Slip fees being discussed
Last week a Water Ways reader suggested I encourage boaters in Hawaii to attend a series of hearings regarding proposed boat-slip fee increases for our public marinas.
He's right, of course, but I've got to say that considering these increases have been overdue by at least a decade, it would seem there is little to discuss.
Compared to marinas elsewhere in the U.S., Hawaii's slip fees are so far behind the curve it's laughable.
In fact, if the Department of Land and Natural Resources' Division of Boating and Ocean Recreation had increased its slip fees to a rate commensurate with their value even five years ago, I'm sure boaters wouldn't be plagued with the disintegrating marinas they have today.
Nonetheless, beginning Tuesday, the DLNR will hold the first two of nine statewide public hearings. On Oahu, they will be at the Jefferson Intermediate School cafeteria in Waikiki and the Kapalama Elementary School cafeteria, both from 6:30 to 8 p.m.
At the same time on the following evening, three more hearings on Oahu will be held at the King Intermediate School cafeteria in Kaneohe, Waianae District Park and Haleiwa Surf Center.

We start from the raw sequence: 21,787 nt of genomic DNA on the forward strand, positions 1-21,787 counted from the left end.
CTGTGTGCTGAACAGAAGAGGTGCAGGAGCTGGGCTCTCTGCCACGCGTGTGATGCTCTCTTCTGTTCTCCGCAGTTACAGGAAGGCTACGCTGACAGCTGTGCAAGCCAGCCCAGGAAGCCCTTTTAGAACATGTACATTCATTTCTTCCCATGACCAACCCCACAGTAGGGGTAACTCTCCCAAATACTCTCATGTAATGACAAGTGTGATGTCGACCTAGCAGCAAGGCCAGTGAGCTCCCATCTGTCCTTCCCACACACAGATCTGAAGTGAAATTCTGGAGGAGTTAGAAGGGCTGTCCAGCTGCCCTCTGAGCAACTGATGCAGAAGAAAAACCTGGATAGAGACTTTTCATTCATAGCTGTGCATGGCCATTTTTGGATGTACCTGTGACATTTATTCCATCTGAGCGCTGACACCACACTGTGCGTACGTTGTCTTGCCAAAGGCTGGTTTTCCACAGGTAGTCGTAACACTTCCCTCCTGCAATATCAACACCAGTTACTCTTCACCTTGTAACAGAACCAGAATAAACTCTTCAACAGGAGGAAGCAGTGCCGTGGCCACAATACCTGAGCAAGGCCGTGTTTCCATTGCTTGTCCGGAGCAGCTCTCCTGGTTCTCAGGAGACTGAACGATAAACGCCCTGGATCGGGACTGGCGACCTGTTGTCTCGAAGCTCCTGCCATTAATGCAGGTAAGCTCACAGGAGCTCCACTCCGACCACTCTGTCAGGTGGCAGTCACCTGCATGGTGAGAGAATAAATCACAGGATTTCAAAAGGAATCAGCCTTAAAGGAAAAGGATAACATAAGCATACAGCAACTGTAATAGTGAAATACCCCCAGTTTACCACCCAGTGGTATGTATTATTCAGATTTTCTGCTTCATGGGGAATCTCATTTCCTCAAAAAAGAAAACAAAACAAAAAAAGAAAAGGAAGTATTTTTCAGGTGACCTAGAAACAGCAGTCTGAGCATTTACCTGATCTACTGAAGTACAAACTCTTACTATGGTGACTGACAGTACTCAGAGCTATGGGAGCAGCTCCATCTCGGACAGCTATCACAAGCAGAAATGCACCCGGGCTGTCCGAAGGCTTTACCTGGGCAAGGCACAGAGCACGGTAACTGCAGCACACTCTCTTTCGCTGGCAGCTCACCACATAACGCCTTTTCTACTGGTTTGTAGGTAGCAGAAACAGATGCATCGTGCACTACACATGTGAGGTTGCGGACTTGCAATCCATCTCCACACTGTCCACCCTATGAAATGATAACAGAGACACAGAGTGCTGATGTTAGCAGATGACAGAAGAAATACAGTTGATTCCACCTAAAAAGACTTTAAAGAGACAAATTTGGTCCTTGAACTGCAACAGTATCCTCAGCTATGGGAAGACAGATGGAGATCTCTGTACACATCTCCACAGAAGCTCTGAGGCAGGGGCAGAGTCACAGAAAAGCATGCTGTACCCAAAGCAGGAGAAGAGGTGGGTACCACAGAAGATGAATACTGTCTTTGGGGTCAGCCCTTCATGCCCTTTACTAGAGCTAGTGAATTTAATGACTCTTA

All interested parties are invited to give written or verbal comments on the proposed rate increases for recreational moorings, offshore moorings, commercial fees and annual user fees for boat launching ramps.
The complete text of the changes is available online at the DOBOR Web site, but briefly, the increases will vary from harbor to harbor, depending on the level of services available to boaters.
For instance, in the first year, the Ala Wai slip fees would go from $4.10 per foot a month to $5.25, whereas the fees at Waianae or Haleiwa would go from $2.80 per foot a month to $3.75.
An additional increase the following year to $5.67 and $4.05 respectively, would be contingent on the legislative approval of a $10 million reimbursable capital improvement bond.
With a similar bond approval after that, the fees would rise once more to $6.12 and $4.37. The apparent logic being that the bond issues would pay for improved facilities, which then will have more value to the boaters.
For someone who, in the early 1960s, watched California's Marina del Rey go from a river-mouth marsh to a world-class marina that's home to some 6,000 boats (which are charged $9 to $18 per linear foot per month) it's a no-brainer.
It might be too little, too late, but Hawaii has seen the price for everything else rise in the last decade, so why shouldn't our boat mooring fees be adjusted upward?
Perhaps with proper funding, DOBOR might finally live up to its advertised mission to "enrich the lives of Hawaii's residents and visitors by providing facilities for recreational boating and supporting opportunities for ocean activities."
is a free-lance writer based in Honolulu. He can be reached by e-mail at firstname.lastname@example.org